We immediately noticed that Colleague’s Spots had a 12 by 13 grid, so clearly his 26 cells to be highlighted were going to somehow twice do the vertical trip – maybe round it. I also scanned his clues to confirm that he remains a member of the Listener Setters’ topers’ club and he left me in no doubt with ‘Drinking bout without us about to make packets (6)’ (SESSION less (u)S< = NOISES so that ‘packets’ gave us ‘rackets’ with the P and R converting to H and producing the first of our letters of the hidden name). The following clue pronounced that ‘spirit’ was not needed,’Brilliant discovery – spirit not needed accommodating Chinese wish (6)’ (EUREKA less KA round CH giving EUCHRE and producing our second hidden letter since ‘wish’ had to convert to ‘dish’ – outwit, giving an A). However, later we found ‘Celebrate drinks as relics (9)’ (KEEP + SAKES) confirming that all was well and this was a fairly boozy crossword.
These were not easy clues but we solved steadily and, in a couple of hours had an almost full grid with JOHN AUB??Y appearing as the hidden name. We needed an R and an E to complete AUBREY and obviously the clue about flexible sex was a candidate. ‘Sex being flexible – is it clean? (9) (Crikey what sort of clues are the editors allowing through these days!) Of course IS IT CLEAN* gave us INELASTIC and back solving produced the misprint SET and the required R – and no rumpy-puppy after all.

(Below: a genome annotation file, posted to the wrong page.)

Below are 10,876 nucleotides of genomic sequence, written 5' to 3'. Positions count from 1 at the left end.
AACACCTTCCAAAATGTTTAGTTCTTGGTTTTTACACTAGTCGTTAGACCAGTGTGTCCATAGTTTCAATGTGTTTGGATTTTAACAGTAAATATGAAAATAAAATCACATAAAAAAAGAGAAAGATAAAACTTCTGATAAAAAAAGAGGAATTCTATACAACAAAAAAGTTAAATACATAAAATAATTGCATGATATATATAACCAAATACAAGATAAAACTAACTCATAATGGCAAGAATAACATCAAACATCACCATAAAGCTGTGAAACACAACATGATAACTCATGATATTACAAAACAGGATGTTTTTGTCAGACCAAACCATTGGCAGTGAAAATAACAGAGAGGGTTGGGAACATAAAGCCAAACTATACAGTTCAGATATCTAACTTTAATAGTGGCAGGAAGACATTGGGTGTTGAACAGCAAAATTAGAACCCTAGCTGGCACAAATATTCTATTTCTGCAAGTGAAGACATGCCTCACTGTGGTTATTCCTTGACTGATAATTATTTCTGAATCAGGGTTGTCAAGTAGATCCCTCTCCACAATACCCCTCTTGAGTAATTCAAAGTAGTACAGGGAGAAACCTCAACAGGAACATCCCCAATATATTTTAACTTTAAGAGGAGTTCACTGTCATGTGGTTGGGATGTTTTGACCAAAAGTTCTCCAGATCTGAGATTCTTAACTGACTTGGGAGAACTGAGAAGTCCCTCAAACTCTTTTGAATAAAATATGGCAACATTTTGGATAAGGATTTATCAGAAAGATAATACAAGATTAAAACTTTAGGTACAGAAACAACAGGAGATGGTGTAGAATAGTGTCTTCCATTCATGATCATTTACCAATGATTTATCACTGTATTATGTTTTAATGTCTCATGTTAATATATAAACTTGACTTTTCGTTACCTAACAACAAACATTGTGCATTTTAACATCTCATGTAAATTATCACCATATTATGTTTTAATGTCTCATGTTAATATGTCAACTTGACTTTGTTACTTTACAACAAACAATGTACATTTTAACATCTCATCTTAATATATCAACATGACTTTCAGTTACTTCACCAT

The necessary E to complete his name was even more difficult to find but we eliminated clue by clue of the six potential ones and finally opted for the clue to SNORER, ‘Maybe a nuisance who’s put rook with large bird in Stepney before sun rises (6)’ and decided that the nuisance had to be ‘out’, giving us P + O = E.
Clearly a visit to Wikipedia was needed now, and what we found there suggested that we were somehow going to find the Aubrey holes represented in our grid. However, Wiki told us that there were 56 of those within the circle of Stonehenge and we were to highlight a mere 26 cells. A bit of Numpty head-scratching until we spotted Stonehenge in a diamond shape in the centre of our grid. That occupied only 10 cells. We hunted further and smiled when that diamond shape was echoed by 26 cells further out in the grid giving us Gleneagles, Hoylake and St Andrews. Eighteen holes on a golf course X three golf courses. The next numerical crossword is due in November but we don’t even need a calculator to tell us that we have 54 holes there, falling two short of the Aubrey 56 holes.
Very entertaining, thank you Colleague.